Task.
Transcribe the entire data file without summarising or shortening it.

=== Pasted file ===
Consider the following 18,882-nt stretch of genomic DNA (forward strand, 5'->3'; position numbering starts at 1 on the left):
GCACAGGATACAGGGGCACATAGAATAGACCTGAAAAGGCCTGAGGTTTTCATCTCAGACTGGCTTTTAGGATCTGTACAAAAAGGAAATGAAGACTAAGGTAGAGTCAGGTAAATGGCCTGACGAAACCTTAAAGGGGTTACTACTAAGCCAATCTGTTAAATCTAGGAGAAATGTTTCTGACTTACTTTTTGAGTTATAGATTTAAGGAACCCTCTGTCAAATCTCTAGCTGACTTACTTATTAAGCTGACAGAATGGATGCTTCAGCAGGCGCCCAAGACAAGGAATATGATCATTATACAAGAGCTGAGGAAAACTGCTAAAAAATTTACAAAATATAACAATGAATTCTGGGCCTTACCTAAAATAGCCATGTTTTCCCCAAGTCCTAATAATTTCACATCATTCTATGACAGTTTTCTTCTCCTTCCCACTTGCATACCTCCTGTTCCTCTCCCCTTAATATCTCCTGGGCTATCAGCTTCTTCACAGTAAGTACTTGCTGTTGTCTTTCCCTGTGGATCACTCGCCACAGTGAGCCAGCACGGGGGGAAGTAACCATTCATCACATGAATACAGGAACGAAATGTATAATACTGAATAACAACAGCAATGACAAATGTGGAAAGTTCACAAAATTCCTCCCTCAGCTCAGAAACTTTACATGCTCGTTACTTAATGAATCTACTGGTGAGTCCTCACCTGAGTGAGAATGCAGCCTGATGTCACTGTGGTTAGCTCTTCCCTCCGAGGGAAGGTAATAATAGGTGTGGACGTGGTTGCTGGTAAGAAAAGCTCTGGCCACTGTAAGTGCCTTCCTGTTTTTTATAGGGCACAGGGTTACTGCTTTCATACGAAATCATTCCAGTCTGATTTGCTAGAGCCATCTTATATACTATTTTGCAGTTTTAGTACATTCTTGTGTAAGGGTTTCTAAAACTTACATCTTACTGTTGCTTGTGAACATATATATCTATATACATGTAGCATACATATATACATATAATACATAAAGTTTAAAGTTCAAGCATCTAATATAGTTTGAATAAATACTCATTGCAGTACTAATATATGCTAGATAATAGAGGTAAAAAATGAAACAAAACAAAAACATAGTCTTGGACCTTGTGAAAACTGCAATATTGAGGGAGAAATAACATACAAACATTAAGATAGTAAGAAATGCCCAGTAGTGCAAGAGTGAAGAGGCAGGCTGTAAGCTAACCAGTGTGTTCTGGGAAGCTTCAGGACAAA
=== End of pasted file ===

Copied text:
Consider the following 18,882-nt stretch of genomic DNA (forward strand, 5'->3'; position numbering starts at 1 on the left):
GCACAGGATACAGGGGCACATAGAATAGACCTGAAAAGGCCTGAGGTTTTCATCTCAGACTGGCTTTTAGGATCTGTACAAAAAGGAAATGAAGACTAAGGTAGAGTCAGGTAAATGGCCTGACGAAACCTTAAAGGGGTTACTACTAAGCCAATCTGTTAAATCTAGGAGAAATGTTTCTGACTTACTTTTTGAGTTATAGATTTAAGGAACCCTCTGTCAAATCTCTAGCTGACTTACTTATTAAGCTGACAGAATGGATGCTTCAGCAGGCGCCCAAGACAAGGAATATGATCATTATACAAGAGCTGAGGAAAACTGCTAAAAAATTTACAAAATATAACAATGAATTCTGGGCCTTACCTAAAATAGCCATGTTTTCCCCAAGTCCTAATAATTTCACATCATTCTATGACAGTTTTCTTCTCCTTCCCACTTGCATACCTCCTGTTCCTCTCCCCTTAATATCTCCTGGGCTATCAGCTTCTTCACAGTAAGTACTTGCTGTTGTCTTTCCCTGTGGATCACTCGCCACAGTGAGCCAGCACGGGGGGAAGTAACCATTCATCACATGAATACAGGAACGAAATGTATAATACTGAATAACAACAGCAATGACAAATGTGGAAAGTTCACAAAATTCCTCCCTCAGCTCAGAAACTTTACATGCTCGTTACTTAATGAATCTACTGGTGAGTCCTCACCTGAGTGAGAATGCAGCCTGATGTCACTGTGGTTAGCTCTTCCCTCCGAGGGAAGGTAATAATAGGTGTGGACGTGGTTGCTGGTAAGAAAAGCTCTGGCCACTGTAAGTGCCTTCCTGTTTTTTATAGGGCACAGGGTTACTGCTTTCATACGAAATCATTCCAGTCTGATTTGCTAGAGCCATCTTATATACTATTTTGCAGTTTTAGTACATTCTTGTGTAAGGGTTTCTAAAACTTACATCTTACTGTTGCTTGTGAACATATATATCTATATACATGTAGCATACATATATACATATAATACATAAAGTTTAAAGTTCAAGCATCTAATATAGTTTGAATAAATACTCATTGCAGTACTAATATATGCTAGATAATAGAGGTAAAAAATGAAACAAAACAAAAACATAGTCTTGGACCTTGTGAAAACTGCAATATTGAGGGAGAAATAACATACAAACATTAAGATAGTAAGAAATGCCCAGTAGTGCAAGAGTGAAGAGGCAGGCTGTAAGCTAACCAGTGTGTTCTGGGAAGCTTCAGGACAAA